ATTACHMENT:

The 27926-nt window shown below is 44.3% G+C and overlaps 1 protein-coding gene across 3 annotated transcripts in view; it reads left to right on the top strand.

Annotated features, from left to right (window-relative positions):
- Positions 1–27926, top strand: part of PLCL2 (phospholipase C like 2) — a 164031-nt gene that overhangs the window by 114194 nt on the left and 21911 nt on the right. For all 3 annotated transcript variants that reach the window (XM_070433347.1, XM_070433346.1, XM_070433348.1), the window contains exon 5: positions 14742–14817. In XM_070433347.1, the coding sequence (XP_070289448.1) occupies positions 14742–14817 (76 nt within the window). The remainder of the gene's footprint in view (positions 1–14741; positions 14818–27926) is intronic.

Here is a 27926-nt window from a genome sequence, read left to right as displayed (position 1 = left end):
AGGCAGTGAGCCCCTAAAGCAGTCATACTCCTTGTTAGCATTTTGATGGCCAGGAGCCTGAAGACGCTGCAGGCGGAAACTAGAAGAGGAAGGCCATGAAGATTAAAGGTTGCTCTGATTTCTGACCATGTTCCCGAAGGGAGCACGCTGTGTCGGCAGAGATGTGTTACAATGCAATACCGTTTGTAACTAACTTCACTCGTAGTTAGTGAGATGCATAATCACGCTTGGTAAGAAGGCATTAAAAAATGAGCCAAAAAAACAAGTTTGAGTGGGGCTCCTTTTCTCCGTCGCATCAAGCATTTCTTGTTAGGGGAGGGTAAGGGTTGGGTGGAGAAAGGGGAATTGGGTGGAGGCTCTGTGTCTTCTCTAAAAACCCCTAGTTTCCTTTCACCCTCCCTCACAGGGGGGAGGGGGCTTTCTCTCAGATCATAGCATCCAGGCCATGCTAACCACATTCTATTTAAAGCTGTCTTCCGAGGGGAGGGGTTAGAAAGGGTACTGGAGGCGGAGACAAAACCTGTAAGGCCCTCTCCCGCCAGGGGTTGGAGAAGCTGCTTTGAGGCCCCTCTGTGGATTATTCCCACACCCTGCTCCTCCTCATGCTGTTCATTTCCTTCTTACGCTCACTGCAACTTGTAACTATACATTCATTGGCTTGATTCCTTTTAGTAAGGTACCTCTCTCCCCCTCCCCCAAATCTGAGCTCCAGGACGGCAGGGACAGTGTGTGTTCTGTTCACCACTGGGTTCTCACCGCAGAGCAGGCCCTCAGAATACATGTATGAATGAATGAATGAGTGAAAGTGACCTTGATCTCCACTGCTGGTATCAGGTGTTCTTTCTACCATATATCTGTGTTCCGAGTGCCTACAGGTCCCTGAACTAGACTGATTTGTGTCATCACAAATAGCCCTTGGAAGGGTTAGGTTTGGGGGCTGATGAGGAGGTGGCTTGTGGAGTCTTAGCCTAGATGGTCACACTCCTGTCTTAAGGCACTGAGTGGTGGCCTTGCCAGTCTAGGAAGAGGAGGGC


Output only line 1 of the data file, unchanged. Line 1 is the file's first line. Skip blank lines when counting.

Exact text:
The 27926-nt window shown below is 44.3% G+C and overlaps 1 protein-coding gene across 3 annotated transcripts in view; it reads left to right on the top strand.